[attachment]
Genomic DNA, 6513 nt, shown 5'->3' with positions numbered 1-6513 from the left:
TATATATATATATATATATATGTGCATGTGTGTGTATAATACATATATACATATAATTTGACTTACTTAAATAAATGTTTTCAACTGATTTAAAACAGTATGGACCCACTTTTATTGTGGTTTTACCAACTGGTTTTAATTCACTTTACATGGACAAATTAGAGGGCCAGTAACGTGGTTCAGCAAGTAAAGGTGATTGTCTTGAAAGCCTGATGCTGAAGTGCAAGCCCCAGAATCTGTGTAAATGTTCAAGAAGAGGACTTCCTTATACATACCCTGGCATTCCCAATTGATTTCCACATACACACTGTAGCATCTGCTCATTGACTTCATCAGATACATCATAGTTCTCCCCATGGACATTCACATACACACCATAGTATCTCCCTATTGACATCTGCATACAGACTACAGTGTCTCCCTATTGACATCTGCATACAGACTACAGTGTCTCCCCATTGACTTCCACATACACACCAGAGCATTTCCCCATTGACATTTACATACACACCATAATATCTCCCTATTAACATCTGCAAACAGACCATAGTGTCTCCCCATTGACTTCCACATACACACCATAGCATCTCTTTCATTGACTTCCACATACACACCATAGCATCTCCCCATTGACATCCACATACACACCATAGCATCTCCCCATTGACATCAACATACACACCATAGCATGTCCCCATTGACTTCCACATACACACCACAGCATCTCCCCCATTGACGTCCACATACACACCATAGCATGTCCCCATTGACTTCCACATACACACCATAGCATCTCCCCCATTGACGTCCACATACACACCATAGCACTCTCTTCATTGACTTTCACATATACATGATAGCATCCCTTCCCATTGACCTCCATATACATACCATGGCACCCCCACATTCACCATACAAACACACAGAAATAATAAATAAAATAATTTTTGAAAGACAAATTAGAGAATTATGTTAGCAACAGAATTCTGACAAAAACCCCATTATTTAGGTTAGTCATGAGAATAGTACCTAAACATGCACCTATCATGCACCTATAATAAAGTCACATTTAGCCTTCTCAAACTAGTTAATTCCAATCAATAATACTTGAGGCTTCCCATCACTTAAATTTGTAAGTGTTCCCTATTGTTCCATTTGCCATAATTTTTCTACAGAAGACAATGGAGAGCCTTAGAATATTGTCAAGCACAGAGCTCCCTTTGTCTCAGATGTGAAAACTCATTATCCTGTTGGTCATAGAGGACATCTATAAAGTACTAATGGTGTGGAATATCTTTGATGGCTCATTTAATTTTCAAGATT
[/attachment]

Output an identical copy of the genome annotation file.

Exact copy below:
Genomic DNA, 6513 nt, shown 5'->3' with positions numbered 1-6513 from the left:
TATATATATATATATATATATGTGCATGTGTGTGTATAATACATATATACATATAATTTGACTTACTTAAATAAATGTTTTCAACTGATTTAAAACAGTATGGACCCACTTTTATTGTGGTTTTACCAACTGGTTTTAATTCACTTTACATGGACAAATTAGAGGGCCAGTAACGTGGTTCAGCAAGTAAAGGTGATTGTCTTGAAAGCCTGATGCTGAAGTGCAAGCCCCAGAATCTGTGTAAATGTTCAAGAAGAGGACTTCCTTATACATACCCTGGCATTCCCAATTGATTTCCACATACACACTGTAGCATCTGCTCATTGACTTCATCAGATACATCATAGTTCTCCCCATGGACATTCACATACACACCATAGTATCTCCCTATTGACATCTGCATACAGACTACAGTGTCTCCCTATTGACATCTGCATACAGACTACAGTGTCTCCCCATTGACTTCCACATACACACCAGAGCATTTCCCCATTGACATTTACATACACACCATAATATCTCCCTATTAACATCTGCAAACAGACCATAGTGTCTCCCCATTGACTTCCACATACACACCATAGCATCTCTTTCATTGACTTCCACATACACACCATAGCATCTCCCCATTGACATCCACATACACACCATAGCATCTCCCCATTGACATCAACATACACACCATAGCATGTCCCCATTGACTTCCACATACACACCACAGCATCTCCCCCATTGACGTCCACATACACACCATAGCATGTCCCCATTGACTTCCACATACACACCATAGCATCTCCCCCATTGACGTCCACATACACACCATAGCACTCTCTTCATTGACTTTCACATATACATGATAGCATCCCTTCCCATTGACCTCCATATACATACCATGGCACCCCCACATTCACCATACAAACACACAGAAATAATAAATAAAATAATTTTTGAAAGACAAATTAGAGAATTATGTTAGCAACAGAATTCTGACAAAAACCCCATTATTTAGGTTAGTCATGAGAATAGTACCTAAACATGCACCTATCATGCACCTATAATAAAGTCACATTTAGCCTTCTCAAACTAGTTAATTCCAATCAATAATACTTGAGGCTTCCCATCACTTAAATTTGTAAGTGTTCCCTATTGTTCCATTTGCCATAATTTTTCTACAGAAGACAATGGAGAGCCTTAGAATATTGTCAAGCACAGAGCTCCCTTTGTCTCAGATGTGAAAACTCATTATCCTGTTGGTCATAGAGGACATCTATAAAGTACTAATGGTGTGGAATATCTTTGATGGCTCATTTAATTTTCAAGATT